Beyond A “Failed” State: The Role of Local Politics and The Informal Economy in Post-1991 Somalia.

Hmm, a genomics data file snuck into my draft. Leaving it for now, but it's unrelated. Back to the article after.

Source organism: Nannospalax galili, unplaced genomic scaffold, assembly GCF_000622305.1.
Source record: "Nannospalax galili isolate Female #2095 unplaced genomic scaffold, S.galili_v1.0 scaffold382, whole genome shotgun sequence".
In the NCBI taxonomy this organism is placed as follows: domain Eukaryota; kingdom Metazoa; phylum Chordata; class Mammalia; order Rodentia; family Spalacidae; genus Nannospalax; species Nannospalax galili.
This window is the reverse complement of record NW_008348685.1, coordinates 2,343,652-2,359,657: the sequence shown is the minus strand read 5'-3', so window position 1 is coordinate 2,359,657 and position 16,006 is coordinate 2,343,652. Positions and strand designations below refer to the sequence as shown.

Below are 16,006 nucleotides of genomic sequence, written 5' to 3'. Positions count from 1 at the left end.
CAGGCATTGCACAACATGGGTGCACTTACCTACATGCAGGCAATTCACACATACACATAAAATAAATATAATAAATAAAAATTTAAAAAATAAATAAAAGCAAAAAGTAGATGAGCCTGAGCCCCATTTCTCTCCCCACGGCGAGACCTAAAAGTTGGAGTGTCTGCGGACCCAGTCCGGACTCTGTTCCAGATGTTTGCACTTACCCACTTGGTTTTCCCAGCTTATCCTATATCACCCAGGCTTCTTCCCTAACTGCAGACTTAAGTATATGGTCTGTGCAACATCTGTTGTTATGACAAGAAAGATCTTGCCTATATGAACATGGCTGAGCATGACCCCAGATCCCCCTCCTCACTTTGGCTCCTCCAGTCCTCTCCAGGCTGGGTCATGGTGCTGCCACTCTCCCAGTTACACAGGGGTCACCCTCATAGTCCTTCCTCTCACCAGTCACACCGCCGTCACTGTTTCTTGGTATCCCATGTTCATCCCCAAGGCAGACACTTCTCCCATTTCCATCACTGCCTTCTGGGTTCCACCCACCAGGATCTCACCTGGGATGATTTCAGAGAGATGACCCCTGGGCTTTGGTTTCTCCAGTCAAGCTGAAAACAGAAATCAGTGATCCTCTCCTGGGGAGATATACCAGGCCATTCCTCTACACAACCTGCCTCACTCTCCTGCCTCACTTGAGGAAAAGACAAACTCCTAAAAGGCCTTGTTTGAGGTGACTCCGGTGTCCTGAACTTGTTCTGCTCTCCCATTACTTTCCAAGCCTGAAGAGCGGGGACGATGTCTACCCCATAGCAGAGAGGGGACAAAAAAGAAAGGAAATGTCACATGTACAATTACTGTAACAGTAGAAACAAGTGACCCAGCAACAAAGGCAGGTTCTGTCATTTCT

Contrary to the stereotypical notion that a "failed" state also results in complete economic collapse, Somalia is a classic example of a vibrant economy without any functioning government institutions. For the Somali people, the informal economy has emerged not only as a daily survival mechanism; it also represents their resiliency and determination to make the best out of the worst situations. In addition to serving as Somalia's socioeconomic lifeblood, informal economic activities like livestock trade and petty commerce have kept this country linked with the global economy despite its international political isolation. This paper highlights two important themes. The first is how the informal economy in Somalia and in many war-torn nations has served as an effective grassroots response to non-existent governing systems. The second is how the localization of politics based on religious principles and traditional legal structures have played a vital role in maintaining communal peace and social order.
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